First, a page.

By David Joel Miller
What do you do when life overwhelms you?
Ever have someone tell you to – “Just calm down?” Some people seem to be born with that skill but others of us once overwhelmed find it easy to get worked up and upset and a whole lot harder to calm down afterward.
Adults have a habit of telling children to feel this way or that. This approach, invalidating the child’s feelings, will cause problems later. If you were told to feel a certain way or told you had no right to feel as you did, you may have learned the lesson that feelings were bad. Suppressing feelings can cause you to ignore valuable information coming from that part of the nervous system.
Learning to listen to your emotions is a valuable skill. Unfortunately sometimes our emotions start yelling in their “outside voice” and will not shut up long enough to let us think. At that point, you need to be able to control those feelings. Note that controlling is not the same thing as ignoring, as any parent of young children will probably learn.
What is left out in this instruction, “calm down, stop getting upset” and so on, is how you get yourself to feel other than what you feel.
We call this skill of being able to change your feelings to match the situation “Emotional regulation.”
Many of us learned fear; anger and other negative emotions by watching the adults around us act them out. We may have learned happiness and love that way also. What was usually missing is how you get from full emotional turmoil to calm again.
Regulating your emotions, calming yourself down, is a skill which can be learned.
One post on emotional regulation will not make you an expert in this. It takes learning the skill, practicing the skill and then over-learning the skill until rather than something you have to think about this emotional regulation is something you do automatically.
Here is a quick summary of things that may help to reduce the emotional intensity of negative feelings or to prevent them in the first place.
1. Use thought-stopping to reduce negativity.
When that thought that provokes your anger or anxiety first occurs find ways to interrupt that thought. Think of other things instead. Having a “happy place” or affirming memory can be a great help here.
2. Question this unhelpful thought.
What is the belief behind the thought? Challenge that belief. No one is “always” a certain way. There are many other ways to alter your thoughts and beliefs and the result is a change in your feelings.
3. Tell yourself things that you find reassuring or grounding.
For people who are easily overwhelmed by negative emotions getting out of the movie playing in your head and back to the current moment can be very helpful. Start with the simple things. Therapists refer to these as “orientations.” Ask and answer some right here and now questions. Things like; Who are you? (Your name, not the meaning of your life.) Where are you? What are you doing now? Who are the others around you?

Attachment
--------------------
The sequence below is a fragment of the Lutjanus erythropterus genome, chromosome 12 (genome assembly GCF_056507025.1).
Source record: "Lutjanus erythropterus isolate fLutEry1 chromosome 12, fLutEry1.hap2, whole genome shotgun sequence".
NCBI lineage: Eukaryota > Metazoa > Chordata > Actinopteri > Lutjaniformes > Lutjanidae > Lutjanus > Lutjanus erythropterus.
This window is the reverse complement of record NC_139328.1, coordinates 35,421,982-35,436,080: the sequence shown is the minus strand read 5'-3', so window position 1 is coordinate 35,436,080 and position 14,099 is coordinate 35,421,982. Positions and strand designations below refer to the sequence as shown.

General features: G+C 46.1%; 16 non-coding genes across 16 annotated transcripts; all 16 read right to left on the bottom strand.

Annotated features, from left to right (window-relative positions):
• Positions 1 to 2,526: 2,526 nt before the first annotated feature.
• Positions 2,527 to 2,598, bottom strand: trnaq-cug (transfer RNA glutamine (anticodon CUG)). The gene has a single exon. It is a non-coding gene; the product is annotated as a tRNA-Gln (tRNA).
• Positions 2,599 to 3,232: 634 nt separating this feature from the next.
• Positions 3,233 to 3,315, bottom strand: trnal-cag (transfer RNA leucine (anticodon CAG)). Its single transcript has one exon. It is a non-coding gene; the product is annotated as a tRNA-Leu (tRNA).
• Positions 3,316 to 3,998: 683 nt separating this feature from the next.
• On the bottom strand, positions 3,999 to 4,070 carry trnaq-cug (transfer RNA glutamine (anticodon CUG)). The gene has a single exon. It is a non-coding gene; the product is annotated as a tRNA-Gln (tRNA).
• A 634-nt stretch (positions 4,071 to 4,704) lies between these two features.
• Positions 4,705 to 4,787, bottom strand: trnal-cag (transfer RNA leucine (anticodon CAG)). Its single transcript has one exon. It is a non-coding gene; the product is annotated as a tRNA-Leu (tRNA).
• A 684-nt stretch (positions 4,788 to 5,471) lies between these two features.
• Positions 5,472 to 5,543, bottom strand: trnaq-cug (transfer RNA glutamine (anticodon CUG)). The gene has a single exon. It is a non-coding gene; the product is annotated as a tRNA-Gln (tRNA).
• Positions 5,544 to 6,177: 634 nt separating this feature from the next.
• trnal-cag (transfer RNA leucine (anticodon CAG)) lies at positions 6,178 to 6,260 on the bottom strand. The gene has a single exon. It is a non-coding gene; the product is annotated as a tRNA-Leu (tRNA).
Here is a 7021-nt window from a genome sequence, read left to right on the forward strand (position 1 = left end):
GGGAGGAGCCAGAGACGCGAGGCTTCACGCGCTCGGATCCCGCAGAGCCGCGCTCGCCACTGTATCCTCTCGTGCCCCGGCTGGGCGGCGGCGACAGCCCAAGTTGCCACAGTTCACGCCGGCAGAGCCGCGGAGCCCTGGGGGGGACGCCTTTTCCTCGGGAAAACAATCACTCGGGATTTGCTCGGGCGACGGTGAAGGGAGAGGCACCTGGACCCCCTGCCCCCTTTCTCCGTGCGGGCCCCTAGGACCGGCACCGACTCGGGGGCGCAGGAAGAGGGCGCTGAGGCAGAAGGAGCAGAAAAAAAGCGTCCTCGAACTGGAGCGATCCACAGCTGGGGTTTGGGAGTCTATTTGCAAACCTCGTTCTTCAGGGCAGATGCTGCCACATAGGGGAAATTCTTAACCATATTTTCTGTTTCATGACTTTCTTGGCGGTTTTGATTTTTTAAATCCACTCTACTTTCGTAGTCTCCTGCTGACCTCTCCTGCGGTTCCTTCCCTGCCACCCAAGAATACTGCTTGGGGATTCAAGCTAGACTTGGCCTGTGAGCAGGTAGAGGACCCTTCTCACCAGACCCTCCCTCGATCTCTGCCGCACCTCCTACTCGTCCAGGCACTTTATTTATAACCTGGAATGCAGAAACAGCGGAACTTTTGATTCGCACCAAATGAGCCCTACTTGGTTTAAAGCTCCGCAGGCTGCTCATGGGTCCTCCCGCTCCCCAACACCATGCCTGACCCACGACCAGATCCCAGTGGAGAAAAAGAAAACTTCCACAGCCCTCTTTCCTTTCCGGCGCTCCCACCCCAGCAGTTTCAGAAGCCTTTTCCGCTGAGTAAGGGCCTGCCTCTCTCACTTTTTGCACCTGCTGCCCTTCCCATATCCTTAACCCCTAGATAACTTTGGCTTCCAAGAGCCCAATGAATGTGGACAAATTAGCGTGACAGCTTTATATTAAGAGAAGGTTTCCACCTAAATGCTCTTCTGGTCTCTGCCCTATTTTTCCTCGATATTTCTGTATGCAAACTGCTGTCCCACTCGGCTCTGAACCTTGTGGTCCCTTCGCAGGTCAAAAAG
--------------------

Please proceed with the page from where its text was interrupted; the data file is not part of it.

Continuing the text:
Try to avoid taking detours down those “mean streets” in your head. Forget trying to “not think about things.” (See the post Don’t think about Elephants.”
Keep bringing yourself back to reality.
There are literally hundreds of ways to turn down the level of emotions and get yourself back to a safe mental place. These techniques need to be practiced beforehand otherwise while running in panic, you will never remember what you were going to do.
Watch counselorssoapbox.com for more posts on ways to regulate your emotions. You might want to subscribe to the blog if you find these posts helpful.
P. S. Stay tuned for info on the book I am working on. More on that in the posts to come.
Have you found ways to calm yourself down and regulate your emotions? Care to share?
Staying connected with David Joel Miller
Two David Joel Miller Books are available now!
You can recover. Your cruising along the road of life and then wham, something knocks you in the ditch. If you have gone through a divorce, break up, or lost a job your life may have gotten off track. Bumps on the Road of Life is the story of how people get off track and how to get your life out of the ditch.
Casino Robbery is a novel that explores the world of a man with PTSD who must cope with his symptoms to solve a mystery and create a new life.
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For more about David Joel Miller and my work in the areas of mental health, substance abuse and Co-occurring disorders see the about the author page or my Facebook author’s page, David Joel Miller. A list of books I have read and can recommend is over at Recommended Books. If you are in the Fresno California area, information about my private practice is at counselorfresno.com.